Once the Unified Patent Court Agreement ("UPCA") enters into force (expected on April 1, 2023), a European patent with unitary effect ("Unitary Patent"/"UP") may be requested within a non-extendible, one-month period from the date of grant of a European patent ("EP"). A full translation of the specification will have to be filed along with the request. Specifications in English may be translated into any official language of the European Union. Specifications in French or German must be translated into English. The request is free of official charge.

In contrast to a classical EP, a UP is a single patent right covering all participating Member States. (At the outset, 17 countries will participate in the UP: Austria, Belgium, Bulgaria, Denmark, Estonia, Finland, France, Germany, Italy, Latvia, Lithuania, Luxembourg, Malta, Netherlands, Portugal, Slovenia, and Sweden.) Patent protection for countries not covered by the UP (e.g., Great Britain, Switzerland, and Spain) will be obtained through EPs and handled as before, by validating the patent in each country individually.

A UP may bring significant cost benefits in terms of annuity and validation fees if patent protection is sought in more than four or five of the participating countries. The cost benefit will vary depending on several factors, such as in which and for how many countries protection is sought as well as the length of the patent specification. Furthermore, as the EPO will be the onestop shop for administering UPs, maintaining and managing a patent could become simpler and less expensive. For example, the EPO alone will handle tasks such as annuity payments and registrations of transfers, licenses, and other rights for UPs.

Please bear in mind that a UP can be limited, revoked, abandoned, or transferred only in respect of all participating Member States. Moreover, disputes relating to a UP may be brought only before the Unified Patent Court ("UPC"). Opting out is not possible for UPs. (See Information on opting EPs out of the UPC system.) Therefore, the decision to request a UP rests not only on cost and administrative aspects, but also on willingness to be subject to the competence of the UPC for the entire patent (and potentially SPC) term.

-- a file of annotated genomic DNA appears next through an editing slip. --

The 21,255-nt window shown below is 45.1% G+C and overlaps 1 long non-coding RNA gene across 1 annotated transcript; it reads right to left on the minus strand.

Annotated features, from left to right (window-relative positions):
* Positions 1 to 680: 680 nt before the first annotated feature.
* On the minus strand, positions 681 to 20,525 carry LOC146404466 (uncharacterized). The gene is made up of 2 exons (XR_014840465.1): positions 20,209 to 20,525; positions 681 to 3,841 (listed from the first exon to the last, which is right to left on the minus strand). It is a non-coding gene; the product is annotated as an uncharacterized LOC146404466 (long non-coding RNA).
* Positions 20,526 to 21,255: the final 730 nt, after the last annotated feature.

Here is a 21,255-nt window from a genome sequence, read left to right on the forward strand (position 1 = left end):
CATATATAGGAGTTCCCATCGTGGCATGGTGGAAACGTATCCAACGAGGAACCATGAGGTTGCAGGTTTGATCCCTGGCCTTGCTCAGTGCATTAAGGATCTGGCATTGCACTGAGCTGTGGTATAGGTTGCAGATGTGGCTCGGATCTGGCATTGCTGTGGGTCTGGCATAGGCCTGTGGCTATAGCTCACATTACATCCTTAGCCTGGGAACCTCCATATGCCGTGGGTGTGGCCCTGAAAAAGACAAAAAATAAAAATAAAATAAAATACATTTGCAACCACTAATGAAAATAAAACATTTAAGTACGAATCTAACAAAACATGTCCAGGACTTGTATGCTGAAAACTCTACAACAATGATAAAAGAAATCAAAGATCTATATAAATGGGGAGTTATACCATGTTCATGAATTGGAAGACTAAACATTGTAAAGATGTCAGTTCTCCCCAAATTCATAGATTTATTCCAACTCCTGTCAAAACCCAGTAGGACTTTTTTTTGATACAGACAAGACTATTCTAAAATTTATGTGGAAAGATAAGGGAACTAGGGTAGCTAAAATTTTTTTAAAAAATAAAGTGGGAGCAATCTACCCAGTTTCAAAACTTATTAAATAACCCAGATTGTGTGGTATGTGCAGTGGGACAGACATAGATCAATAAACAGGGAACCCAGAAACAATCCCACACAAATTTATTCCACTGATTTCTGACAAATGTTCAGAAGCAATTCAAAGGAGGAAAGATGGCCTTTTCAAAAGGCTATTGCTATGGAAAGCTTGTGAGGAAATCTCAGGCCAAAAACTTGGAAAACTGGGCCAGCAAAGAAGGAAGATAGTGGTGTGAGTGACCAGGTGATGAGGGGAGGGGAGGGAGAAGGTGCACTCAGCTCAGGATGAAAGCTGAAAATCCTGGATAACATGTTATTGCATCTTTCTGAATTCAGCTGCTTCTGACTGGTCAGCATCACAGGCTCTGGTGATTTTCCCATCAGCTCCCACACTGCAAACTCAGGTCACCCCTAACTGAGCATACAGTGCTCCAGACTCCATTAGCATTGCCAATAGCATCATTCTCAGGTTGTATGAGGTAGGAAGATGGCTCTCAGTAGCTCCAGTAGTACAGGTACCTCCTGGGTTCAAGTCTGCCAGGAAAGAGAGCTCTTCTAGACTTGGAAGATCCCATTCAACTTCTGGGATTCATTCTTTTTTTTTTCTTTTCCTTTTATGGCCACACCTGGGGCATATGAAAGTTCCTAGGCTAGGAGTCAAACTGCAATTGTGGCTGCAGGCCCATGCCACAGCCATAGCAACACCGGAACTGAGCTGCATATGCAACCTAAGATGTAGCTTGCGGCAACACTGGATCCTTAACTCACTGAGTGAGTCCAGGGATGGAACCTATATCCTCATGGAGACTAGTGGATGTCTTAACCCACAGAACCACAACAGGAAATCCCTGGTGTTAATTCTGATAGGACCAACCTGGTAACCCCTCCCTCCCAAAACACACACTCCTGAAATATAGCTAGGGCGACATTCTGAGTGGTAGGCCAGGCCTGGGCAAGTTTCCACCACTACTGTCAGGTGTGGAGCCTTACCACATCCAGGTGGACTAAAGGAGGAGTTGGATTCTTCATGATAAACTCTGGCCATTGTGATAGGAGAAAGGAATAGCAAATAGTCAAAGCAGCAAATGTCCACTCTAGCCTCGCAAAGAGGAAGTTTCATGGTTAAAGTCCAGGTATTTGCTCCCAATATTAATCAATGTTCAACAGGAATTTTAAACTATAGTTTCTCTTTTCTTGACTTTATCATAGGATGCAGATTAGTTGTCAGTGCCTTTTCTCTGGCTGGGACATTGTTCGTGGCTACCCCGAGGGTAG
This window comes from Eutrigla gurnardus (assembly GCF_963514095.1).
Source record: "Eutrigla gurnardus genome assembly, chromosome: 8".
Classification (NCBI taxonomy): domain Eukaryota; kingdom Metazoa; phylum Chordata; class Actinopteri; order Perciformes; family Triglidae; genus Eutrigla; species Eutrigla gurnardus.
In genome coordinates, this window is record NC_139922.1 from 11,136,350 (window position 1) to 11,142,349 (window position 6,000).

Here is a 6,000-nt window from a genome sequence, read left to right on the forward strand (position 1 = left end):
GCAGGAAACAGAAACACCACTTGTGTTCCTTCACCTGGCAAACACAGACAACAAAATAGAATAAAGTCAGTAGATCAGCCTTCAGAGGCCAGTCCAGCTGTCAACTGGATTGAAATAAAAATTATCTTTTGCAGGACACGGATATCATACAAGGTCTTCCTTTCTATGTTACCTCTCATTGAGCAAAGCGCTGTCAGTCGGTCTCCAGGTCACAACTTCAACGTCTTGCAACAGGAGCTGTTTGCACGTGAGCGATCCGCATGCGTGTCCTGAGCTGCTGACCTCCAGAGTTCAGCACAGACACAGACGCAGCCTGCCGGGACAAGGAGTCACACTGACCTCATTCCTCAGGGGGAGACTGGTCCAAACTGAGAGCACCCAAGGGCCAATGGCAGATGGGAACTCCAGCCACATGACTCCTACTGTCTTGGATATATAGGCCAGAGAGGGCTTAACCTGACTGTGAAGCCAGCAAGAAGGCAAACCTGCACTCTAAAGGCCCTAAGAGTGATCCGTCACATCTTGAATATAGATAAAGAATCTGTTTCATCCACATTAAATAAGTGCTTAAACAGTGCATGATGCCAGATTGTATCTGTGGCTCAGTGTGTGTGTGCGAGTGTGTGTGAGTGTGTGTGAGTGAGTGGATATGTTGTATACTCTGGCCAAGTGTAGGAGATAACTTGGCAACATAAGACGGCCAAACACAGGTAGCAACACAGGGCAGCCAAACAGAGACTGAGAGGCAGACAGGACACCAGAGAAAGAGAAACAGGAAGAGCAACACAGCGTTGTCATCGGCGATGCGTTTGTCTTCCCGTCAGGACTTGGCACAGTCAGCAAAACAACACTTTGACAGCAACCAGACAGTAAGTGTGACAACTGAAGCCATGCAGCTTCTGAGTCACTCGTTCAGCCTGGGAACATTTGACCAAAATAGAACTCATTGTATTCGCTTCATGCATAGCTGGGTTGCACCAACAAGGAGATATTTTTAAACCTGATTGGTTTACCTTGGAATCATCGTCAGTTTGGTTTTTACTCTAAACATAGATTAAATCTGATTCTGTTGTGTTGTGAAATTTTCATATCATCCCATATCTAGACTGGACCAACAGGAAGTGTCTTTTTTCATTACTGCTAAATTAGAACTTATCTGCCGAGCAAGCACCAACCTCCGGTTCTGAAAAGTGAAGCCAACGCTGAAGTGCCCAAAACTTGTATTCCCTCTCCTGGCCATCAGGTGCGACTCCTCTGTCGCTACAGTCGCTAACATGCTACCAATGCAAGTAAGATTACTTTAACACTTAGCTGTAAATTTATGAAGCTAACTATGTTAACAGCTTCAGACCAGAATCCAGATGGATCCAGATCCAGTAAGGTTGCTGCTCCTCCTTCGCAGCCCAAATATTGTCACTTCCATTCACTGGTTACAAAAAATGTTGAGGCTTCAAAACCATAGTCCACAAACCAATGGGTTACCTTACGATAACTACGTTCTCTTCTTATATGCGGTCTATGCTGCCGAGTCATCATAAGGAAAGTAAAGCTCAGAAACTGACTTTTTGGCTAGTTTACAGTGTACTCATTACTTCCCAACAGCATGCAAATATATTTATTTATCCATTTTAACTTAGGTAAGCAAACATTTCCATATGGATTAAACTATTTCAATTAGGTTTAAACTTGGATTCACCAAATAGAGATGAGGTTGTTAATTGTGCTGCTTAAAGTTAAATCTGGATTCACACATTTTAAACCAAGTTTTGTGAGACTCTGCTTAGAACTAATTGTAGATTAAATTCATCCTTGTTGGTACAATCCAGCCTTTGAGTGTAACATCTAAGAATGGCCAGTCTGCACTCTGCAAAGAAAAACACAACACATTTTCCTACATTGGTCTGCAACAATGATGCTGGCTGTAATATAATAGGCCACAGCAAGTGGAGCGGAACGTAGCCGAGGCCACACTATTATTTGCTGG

To encourage early uptake of the UP, the EPO has introduced two interrelated but separate transitional measures for its users. These measures will be made available beginning from January 1, 2023, and ending on the start date of the UPC. They apply to EP applications for which the Rule 71(3) EPC Communication has been dispatched.

The first transitional measure enables applicants to file requests for a UP before the start of the new system. These early requests for a UP will allow the EPO to register unitary effect immediately as soon as the system begins operating. An early request will only be valid if the required translation of the patent text is also filed. Importantly, an early request will not lead to delay in the issuance of the decision to grant the EP.

The second transitional measure allows the applicant to request a delay in issuing the decision to grant. This will ensure that the mention of grant is published on or immediately after the date that the new system enters into force, so that a request for a UP can be timely filed within the one-month deadline mentioned above. Alternatively, the request for delay can be combined with the early request for a UP to enable immediate registration of a UP when the new system starts. The request for delay will only be valid if the text intended for grant has not been approved. However, the request for delay has no effect on the four-month period for replying to the Rule 71(3) EPC Communication. Therefore, applicants must still file a reply to this communication within the applicable time limits after having filed the request for delay.

The content of this article is intended to provide a general guide to the subject matter. Specialist advice should be sought about your specific circumstances.